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Kerala on alert after two Nipah virus deaths

Kerala on alert after two Nipah virus deaths

The two victims, whose identity has been withheld, died in the past two weeks at a hospital in Kozhikode
File photo of health officials in full protective gear walk inside an isolation ward of Ernakulam Medical College in Kochi, Kerala, in June 2019. (Photo by AFP)

Union health minister Mansukh Mandaviya on Tuesday confirmed that the two deaths in Kerala’s Kozhikode were due to Nipah virus infection.

Kerala had witnessed two unnatural deaths in the past two weeks with suspected Nipah infection and their specimen samples were sent to National Institute of Virology, Pune for tests. “A central team from New Delhi has been sent to Kerala to take stock of the situation and assist the state government,” said Mandaviya.

This is the second time in the last five years Kerala is witnessing an outbreak of Nipah. Earlier in May 2018, the state had seen a similar outbreak in Kozhikode and Malappuram districts.

The state government of Kerala has geared up to the situation with surveillance measures, contact tracing.

Currently, four persons who were primary contacts of the first Nipah Victim (index case) are in hospital. “This includes a nine-year-child who is on ventilator and on closely being monitored,” Veena George, Kerala health minister said. She added that a ten-month-old baby is also being admitted.

The state government has formed 16 core committees to monitor the Nipah situation. “The state government will shortly set up a control room and a helpline,” George added. The state government has instructed all hospitals to strictly adhere to infection control measures. “Public must try to avoid hospital visits. There must be only one bystander for an admitted patient,” George said. She emphasized the need to wear mask while in public places as part of Nipah control protocol. High-risk contacts are in isolation wards, which have been set up in hospitals across the district of Kozhikode.

Two persons, whose identity has been withheld, reportedly died in the past two weeks. The two unrelated individuals were admitted following high fever, followed by breathing difficulty.

Nipah alert in Kerala

The surveillance wing in Kerala also found out that the two deceased persons had come in contact with each other. “There have been two deaths, suspected due to Nipah. The person, the index case died on Monday morning. The first deceased person’s children and brother have also been admitted.  The second person died in the evening. The first and the second person had come in contact for an hour in a hospital,” said George. The state government has issued a high alert in Kozhikode, while the test results are being awaited.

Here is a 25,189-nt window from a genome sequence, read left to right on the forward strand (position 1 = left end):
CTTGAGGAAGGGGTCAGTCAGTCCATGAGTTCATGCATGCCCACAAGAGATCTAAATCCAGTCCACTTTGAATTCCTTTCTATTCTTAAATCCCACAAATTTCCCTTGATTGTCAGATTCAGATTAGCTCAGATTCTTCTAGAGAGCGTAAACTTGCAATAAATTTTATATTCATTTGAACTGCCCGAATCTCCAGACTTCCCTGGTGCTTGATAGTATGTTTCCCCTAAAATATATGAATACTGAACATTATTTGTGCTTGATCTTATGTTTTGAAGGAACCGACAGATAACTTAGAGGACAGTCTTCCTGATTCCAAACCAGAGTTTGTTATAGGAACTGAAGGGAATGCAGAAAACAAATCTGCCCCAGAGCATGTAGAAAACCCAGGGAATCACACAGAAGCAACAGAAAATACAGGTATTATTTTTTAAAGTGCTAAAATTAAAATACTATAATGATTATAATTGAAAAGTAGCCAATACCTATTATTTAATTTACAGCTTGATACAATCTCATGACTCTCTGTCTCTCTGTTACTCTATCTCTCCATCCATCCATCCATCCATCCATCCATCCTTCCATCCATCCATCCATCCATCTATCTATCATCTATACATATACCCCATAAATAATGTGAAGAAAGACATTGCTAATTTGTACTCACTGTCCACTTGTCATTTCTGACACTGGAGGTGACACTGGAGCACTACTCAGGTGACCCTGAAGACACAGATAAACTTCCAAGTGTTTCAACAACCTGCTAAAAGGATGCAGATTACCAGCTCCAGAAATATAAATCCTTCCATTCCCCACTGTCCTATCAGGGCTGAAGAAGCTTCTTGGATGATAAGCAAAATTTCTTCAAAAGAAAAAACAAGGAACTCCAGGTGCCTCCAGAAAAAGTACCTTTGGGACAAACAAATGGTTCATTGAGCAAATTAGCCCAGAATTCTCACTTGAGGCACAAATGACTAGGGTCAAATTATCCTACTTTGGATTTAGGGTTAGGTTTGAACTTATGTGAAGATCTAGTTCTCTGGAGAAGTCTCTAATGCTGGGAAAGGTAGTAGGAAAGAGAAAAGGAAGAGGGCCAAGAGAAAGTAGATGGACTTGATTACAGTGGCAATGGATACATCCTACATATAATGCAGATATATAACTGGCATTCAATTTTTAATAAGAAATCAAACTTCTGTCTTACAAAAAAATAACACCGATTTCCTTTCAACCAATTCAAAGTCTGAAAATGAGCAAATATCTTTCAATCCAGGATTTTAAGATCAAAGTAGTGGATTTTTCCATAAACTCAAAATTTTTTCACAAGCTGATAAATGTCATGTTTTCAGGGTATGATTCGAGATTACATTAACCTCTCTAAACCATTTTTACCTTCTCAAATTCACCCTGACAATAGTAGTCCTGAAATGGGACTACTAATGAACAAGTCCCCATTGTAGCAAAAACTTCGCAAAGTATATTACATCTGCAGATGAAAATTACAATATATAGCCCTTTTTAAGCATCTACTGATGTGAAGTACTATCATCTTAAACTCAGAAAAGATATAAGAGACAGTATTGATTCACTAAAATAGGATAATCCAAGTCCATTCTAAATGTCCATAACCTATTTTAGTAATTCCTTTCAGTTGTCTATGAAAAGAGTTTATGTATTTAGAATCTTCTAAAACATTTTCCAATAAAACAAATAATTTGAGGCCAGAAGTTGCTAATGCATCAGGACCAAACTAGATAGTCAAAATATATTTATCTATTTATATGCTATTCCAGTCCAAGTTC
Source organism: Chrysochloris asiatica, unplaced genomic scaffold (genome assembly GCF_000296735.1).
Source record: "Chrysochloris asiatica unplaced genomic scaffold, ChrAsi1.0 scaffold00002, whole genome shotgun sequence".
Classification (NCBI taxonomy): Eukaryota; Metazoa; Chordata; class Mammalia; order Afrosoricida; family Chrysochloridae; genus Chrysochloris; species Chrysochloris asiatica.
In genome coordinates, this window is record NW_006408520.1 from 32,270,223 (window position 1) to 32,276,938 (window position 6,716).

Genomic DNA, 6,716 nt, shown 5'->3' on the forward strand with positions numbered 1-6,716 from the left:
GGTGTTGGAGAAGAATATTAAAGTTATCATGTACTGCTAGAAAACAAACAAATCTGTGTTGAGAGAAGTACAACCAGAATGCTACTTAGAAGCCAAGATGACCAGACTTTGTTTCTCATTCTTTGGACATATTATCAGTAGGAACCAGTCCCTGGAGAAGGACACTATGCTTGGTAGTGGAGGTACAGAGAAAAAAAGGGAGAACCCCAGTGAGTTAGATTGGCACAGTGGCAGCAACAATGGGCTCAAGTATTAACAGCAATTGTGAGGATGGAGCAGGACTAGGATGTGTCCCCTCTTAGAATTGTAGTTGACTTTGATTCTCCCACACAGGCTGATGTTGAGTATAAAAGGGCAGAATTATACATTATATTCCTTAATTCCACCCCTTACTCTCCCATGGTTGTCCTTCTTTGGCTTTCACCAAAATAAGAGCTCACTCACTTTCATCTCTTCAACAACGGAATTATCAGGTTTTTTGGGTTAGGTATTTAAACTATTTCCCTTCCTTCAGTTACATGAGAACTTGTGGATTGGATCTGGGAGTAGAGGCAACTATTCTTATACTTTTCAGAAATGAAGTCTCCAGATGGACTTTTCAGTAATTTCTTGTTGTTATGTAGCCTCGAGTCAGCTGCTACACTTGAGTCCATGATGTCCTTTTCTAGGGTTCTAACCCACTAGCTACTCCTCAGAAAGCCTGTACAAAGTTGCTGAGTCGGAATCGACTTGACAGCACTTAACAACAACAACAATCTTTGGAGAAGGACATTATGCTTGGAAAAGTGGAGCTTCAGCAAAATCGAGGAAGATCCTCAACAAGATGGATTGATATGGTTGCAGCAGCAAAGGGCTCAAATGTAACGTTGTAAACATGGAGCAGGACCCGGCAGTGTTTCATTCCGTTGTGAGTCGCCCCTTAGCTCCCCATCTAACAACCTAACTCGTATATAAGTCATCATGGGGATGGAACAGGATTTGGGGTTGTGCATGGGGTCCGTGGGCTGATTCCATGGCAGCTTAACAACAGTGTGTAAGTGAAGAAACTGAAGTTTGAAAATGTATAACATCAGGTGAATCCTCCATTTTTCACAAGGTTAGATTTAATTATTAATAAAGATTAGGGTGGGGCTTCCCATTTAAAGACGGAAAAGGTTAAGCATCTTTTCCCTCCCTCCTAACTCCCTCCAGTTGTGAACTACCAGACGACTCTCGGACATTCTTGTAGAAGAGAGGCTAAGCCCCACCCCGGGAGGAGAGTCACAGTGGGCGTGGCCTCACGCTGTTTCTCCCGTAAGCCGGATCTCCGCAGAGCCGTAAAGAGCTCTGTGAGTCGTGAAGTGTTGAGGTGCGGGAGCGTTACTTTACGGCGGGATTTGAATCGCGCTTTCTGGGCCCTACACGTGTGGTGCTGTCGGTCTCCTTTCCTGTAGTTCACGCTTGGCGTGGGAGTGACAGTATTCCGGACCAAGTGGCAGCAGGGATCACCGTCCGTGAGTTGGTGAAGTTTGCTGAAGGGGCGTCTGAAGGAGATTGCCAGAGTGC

Surveillance and contact tracing is going on in hospitals across the district. We are categorizing the contacts as primary and secondary,” George said.

One of the relatives of the deceased person is in the ICU of a private hospital in Kozhikode.

Nipah virus infection: How does it spread?

It can be recalled that Kerala had faced an outbreak of Nipah in May 2018. The natural reservoir of Nipah virus infection is said to be large fruit bats of Pteropus genus, and pigs are identified as intermediate hosts, according to Nipah guidelines issued by the Kerala health ministry in 2018. “In a study conducted during the outbreak 2018, the high positivity of NiV was detected in bat throat swabs, and showed persistence of virus for a couple of hours on contaminated fruits, which enhance the chances of human infection. NiV positivity was identified in bats from Northeastern Region states and Kerala,” the guidelines read.

Symptoms of Nipah

According to Centres for Disease control and prevention (CDC), US, the symptoms may initially include one or several of the following:

  • Fever
  • Headache
  • Cough
  • Sore throat
  • Difficulty breathing
  • Vomiting

 Severe symptoms may follow, such as:

  • Disorientation, drowsiness, or confusion
  • Seizures
  • Coma
  • Brain swelling (encephalitis)

According to Nipah fact sheet by World Health Organisation, the case fatality rate is estimated at 40% to 75%. This rate can vary by outbreak depending on local capabilities for epidemiological surveillance and clinical management.

Exercise caution, but do not panic

Speaking to Happiest Health, Dr Rajeev Jayadevan, convener Indian Medical Association, Kochi says that the need of the hour is to exercise caution and not panic. Considering that the current season of monsoon also has led to viral fever cases, Dr Jayadevan adds that not everyone with fever needs to be worried about Nipah, unless the person is one of the contacts of Nipah infected person. “One must follow the instructions of the official health authorities. And not that of fear mongers. It is important prevent misinformation,” said Dr Jayadevan.

Though there is a need to remain cautious, there must not be knee jerk reactions, said Dr Jayadevan.  “That is, in case if there is an outbreak in a hospital, an entire city must not be shut down. Nipah virus spreads from an infected person to another though body fluids, only through prolonged, close interaction. It is not spread easily through air as COVID,” said Dr Jayadevan.

Nipah treatment

While there is no specific antiviral treatment for Nipah, the viral infection is treated symptomatically, along with supportive care, hydration, rest, usage of nebulization, anti-seizure medication based on the condition of the person.

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